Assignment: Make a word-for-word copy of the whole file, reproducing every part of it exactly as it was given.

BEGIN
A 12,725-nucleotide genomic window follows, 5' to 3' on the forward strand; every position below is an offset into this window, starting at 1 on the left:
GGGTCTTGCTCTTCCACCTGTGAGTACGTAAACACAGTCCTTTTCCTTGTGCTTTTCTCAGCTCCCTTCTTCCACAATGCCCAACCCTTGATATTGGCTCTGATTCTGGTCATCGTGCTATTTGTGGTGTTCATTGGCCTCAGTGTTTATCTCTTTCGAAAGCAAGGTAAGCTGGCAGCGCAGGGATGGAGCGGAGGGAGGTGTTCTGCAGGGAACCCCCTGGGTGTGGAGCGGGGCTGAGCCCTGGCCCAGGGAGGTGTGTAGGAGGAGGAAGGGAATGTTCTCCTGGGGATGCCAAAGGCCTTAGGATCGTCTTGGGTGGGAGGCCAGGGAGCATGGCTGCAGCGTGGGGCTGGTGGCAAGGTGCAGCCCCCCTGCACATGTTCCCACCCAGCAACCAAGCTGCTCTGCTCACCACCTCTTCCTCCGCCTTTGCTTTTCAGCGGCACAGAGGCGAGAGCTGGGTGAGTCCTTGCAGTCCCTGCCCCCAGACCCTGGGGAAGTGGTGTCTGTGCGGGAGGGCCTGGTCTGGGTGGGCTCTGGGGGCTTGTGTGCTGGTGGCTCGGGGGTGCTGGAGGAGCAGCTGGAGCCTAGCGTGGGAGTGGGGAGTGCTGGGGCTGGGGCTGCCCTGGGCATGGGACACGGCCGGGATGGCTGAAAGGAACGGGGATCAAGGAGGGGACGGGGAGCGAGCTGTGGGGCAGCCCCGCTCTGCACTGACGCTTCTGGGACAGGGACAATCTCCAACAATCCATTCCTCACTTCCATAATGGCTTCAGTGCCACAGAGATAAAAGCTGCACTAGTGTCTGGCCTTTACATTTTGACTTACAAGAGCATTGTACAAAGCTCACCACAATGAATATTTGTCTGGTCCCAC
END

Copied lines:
A 12,725-nucleotide genomic window follows, 5' to 3' on the forward strand; every position below is an offset into this window, starting at 1 on the left:
GGGTCTTGCTCTTCCACCTGTGAGTACGTAAACACAGTCCTTTTCCTTGTGCTTTTCTCAGCTCCCTTCTTCCACAATGCCCAACCCTTGATATTGGCTCTGATTCTGGTCATCGTGCTATTTGTGGTGTTCATTGGCCTCAGTGTTTATCTCTTTCGAAAGCAAGGTAAGCTGGCAGCGCAGGGATGGAGCGGAGGGAGGTGTTCTGCAGGGAACCCCCTGGGTGTGGAGCGGGGCTGAGCCCTGGCCCAGGGAGGTGTGTAGGAGGAGGAAGGGAATGTTCTCCTGGGGATGCCAAAGGCCTTAGGATCGTCTTGGGTGGGAGGCCAGGGAGCATGGCTGCAGCGTGGGGCTGGTGGCAAGGTGCAGCCCCCCTGCACATGTTCCCACCCAGCAACCAAGCTGCTCTGCTCACCACCTCTTCCTCCGCCTTTGCTTTTCAGCGGCACAGAGGCGAGAGCTGGGTGAGTCCTTGCAGTCCCTGCCCCCAGACCCTGGGGAAGTGGTGTCTGTGCGGGAGGGCCTGGTCTGGGTGGGCTCTGGGGGCTTGTGTGCTGGTGGCTCGGGGGTGCTGGAGGAGCAGCTGGAGCCTAGCGTGGGAGTGGGGAGTGCTGGGGCTGGGGCTGCCCTGGGCATGGGACACGGCCGGGATGGCTGAAAGGAACGGGGATCAAGGAGGGGACGGGGAGCGAGCTGTGGGGCAGCCCCGCTCTGCACTGACGCTTCTGGGACAGGGACAATCTCCAACAATCCATTCCTCACTTCCATAATGGCTTCAGTGCCACAGAGATAAAAGCTGCACTAGTGTCTGGCCTTTACATTTTGACTTACAAGAGCATTGTACAAAGCTCACCACAATGAATATTTGTCTGGTCCCAC